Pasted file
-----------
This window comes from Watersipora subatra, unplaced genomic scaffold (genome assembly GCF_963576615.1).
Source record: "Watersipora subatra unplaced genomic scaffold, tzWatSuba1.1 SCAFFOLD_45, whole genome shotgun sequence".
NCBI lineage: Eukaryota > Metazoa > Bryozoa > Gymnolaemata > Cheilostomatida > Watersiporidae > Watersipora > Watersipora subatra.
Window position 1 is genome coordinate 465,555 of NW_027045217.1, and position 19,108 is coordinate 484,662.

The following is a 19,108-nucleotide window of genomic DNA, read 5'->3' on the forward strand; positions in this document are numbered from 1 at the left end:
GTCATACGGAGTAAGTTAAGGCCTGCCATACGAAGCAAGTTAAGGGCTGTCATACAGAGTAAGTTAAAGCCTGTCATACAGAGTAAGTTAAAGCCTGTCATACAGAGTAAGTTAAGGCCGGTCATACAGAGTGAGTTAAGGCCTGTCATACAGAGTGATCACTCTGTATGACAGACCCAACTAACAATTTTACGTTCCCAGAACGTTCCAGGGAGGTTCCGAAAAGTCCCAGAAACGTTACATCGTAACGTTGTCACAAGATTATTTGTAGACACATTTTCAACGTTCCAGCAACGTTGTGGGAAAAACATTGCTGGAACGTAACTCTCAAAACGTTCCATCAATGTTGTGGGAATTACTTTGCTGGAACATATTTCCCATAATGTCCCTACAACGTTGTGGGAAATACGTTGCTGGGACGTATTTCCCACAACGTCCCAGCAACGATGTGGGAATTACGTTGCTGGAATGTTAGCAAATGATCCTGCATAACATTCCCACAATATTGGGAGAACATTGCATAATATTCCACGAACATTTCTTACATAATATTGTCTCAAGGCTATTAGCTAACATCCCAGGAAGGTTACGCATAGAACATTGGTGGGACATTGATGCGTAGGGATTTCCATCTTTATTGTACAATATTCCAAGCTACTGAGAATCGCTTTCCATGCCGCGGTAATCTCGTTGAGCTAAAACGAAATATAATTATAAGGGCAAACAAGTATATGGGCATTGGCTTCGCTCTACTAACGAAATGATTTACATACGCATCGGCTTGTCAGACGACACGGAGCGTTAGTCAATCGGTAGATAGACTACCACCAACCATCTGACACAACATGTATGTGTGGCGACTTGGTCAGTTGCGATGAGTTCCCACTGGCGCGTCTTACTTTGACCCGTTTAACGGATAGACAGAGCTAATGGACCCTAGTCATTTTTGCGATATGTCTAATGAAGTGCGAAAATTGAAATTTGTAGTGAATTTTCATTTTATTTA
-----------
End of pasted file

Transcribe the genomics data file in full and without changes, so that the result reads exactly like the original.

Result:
This window comes from Watersipora subatra, unplaced genomic scaffold (genome assembly GCF_963576615.1).
Source record: "Watersipora subatra unplaced genomic scaffold, tzWatSuba1.1 SCAFFOLD_45, whole genome shotgun sequence".
NCBI lineage: Eukaryota > Metazoa > Bryozoa > Gymnolaemata > Cheilostomatida > Watersiporidae > Watersipora > Watersipora subatra.
Window position 1 is genome coordinate 465,555 of NW_027045217.1, and position 19,108 is coordinate 484,662.

The following is a 19,108-nucleotide window of genomic DNA, read 5'->3' on the forward strand; positions in this document are numbered from 1 at the left end:
GTCATACGGAGTAAGTTAAGGCCTGCCATACGAAGCAAGTTAAGGGCTGTCATACAGAGTAAGTTAAAGCCTGTCATACAGAGTAAGTTAAAGCCTGTCATACAGAGTAAGTTAAGGCCGGTCATACAGAGTGAGTTAAGGCCTGTCATACAGAGTGATCACTCTGTATGACAGACCCAACTAACAATTTTACGTTCCCAGAACGTTCCAGGGAGGTTCCGAAAAGTCCCAGAAACGTTACATCGTAACGTTGTCACAAGATTATTTGTAGACACATTTTCAACGTTCCAGCAACGTTGTGGGAAAAACATTGCTGGAACGTAACTCTCAAAACGTTCCATCAATGTTGTGGGAATTACTTTGCTGGAACATATTTCCCATAATGTCCCTACAACGTTGTGGGAAATACGTTGCTGGGACGTATTTCCCACAACGTCCCAGCAACGATGTGGGAATTACGTTGCTGGAATGTTAGCAAATGATCCTGCATAACATTCCCACAATATTGGGAGAACATTGCATAATATTCCACGAACATTTCTTACATAATATTGTCTCAAGGCTATTAGCTAACATCCCAGGAAGGTTACGCATAGAACATTGGTGGGACATTGATGCGTAGGGATTTCCATCTTTATTGTACAATATTCCAAGCTACTGAGAATCGCTTTCCATGCCGCGGTAATCTCGTTGAGCTAAAACGAAATATAATTATAAGGGCAAACAAGTATATGGGCATTGGCTTCGCTCTACTAACGAAATGATTTACATACGCATCGGCTTGTCAGACGACACGGAGCGTTAGTCAATCGGTAGATAGACTACCACCAACCATCTGACACAACATGTATGTGTGGCGACTTGGTCAGTTGCGATGAGTTCCCACTGGCGCGTCTTACTTTGACCCGTTTAACGGATAGACAGAGCTAATGGACCCTAGTCATTTTTGCGATATGTCTAATGAAGTGCGAAAATTGAAATTTGTAGTGAATTTTCATTTTATTTA